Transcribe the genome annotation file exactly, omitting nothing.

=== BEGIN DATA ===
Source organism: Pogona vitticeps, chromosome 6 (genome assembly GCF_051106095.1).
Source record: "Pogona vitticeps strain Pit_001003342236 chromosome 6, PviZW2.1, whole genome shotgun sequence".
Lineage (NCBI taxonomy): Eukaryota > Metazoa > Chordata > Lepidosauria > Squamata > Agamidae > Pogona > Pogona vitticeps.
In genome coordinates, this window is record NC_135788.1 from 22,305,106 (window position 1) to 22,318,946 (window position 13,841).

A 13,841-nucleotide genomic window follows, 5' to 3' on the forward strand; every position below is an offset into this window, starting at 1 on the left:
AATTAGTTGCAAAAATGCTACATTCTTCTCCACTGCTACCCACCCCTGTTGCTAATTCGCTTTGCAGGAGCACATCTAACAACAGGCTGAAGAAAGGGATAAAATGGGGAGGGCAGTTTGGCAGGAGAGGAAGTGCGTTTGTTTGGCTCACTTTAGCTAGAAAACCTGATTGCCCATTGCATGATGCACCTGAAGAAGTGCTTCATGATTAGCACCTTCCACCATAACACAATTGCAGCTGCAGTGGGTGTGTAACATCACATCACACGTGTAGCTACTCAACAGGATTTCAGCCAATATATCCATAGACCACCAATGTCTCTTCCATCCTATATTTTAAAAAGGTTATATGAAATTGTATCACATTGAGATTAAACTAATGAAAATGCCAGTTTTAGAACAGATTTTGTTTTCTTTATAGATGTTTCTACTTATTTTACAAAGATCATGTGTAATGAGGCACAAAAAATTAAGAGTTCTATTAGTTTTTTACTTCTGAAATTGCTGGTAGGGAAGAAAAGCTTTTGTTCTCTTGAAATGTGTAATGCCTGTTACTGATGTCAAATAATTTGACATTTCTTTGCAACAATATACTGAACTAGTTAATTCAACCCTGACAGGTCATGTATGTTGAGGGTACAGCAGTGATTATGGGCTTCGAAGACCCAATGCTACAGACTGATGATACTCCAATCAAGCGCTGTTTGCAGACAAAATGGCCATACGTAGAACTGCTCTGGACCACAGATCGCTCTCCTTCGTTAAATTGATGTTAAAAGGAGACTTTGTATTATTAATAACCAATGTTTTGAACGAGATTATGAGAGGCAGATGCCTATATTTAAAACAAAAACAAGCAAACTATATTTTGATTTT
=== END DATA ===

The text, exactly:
Source organism: Pogona vitticeps, chromosome 6 (genome assembly GCF_051106095.1).
Source record: "Pogona vitticeps strain Pit_001003342236 chromosome 6, PviZW2.1, whole genome shotgun sequence".
Lineage (NCBI taxonomy): Eukaryota > Metazoa > Chordata > Lepidosauria > Squamata > Agamidae > Pogona > Pogona vitticeps.
In genome coordinates, this window is record NC_135788.1 from 22,305,106 (window position 1) to 22,318,946 (window position 13,841).

A 13,841-nucleotide genomic window follows, 5' to 3' on the forward strand; every position below is an offset into this window, starting at 1 on the left:
AATTAGTTGCAAAAATGCTACATTCTTCTCCACTGCTACCCACCCCTGTTGCTAATTCGCTTTGCAGGAGCACATCTAACAACAGGCTGAAGAAAGGGATAAAATGGGGAGGGCAGTTTGGCAGGAGAGGAAGTGCGTTTGTTTGGCTCACTTTAGCTAGAAAACCTGATTGCCCATTGCATGATGCACCTGAAGAAGTGCTTCATGATTAGCACCTTCCACCATAACACAATTGCAGCTGCAGTGGGTGTGTAACATCACATCACACGTGTAGCTACTCAACAGGATTTCAGCCAATATATCCATAGACCACCAATGTCTCTTCCATCCTATATTTTAAAAAGGTTATATGAAATTGTATCACATTGAGATTAAACTAATGAAAATGCCAGTTTTAGAACAGATTTTGTTTTCTTTATAGATGTTTCTACTTATTTTACAAAGATCATGTGTAATGAGGCACAAAAAATTAAGAGTTCTATTAGTTTTTTACTTCTGAAATTGCTGGTAGGGAAGAAAAGCTTTTGTTCTCTTGAAATGTGTAATGCCTGTTACTGATGTCAAATAATTTGACATTTCTTTGCAACAATATACTGAACTAGTTAATTCAACCCTGACAGGTCATGTATGTTGAGGGTACAGCAGTGATTATGGGCTTCGAAGACCCAATGCTACAGACTGATGATACTCCAATCAAGCGCTGTTTGCAGACAAAATGGCCATACGTAGAACTGCTCTGGACCACAGATCGCTCTCCTTCGTTAAATTGATGTTAAAAGGAGACTTTGTATTATTAATAACCAATGTTTTGAACGAGATTATGAGAGGCAGATGCCTATATTTAAAACAAAAACAAGCAAACTATATTTTGATTTT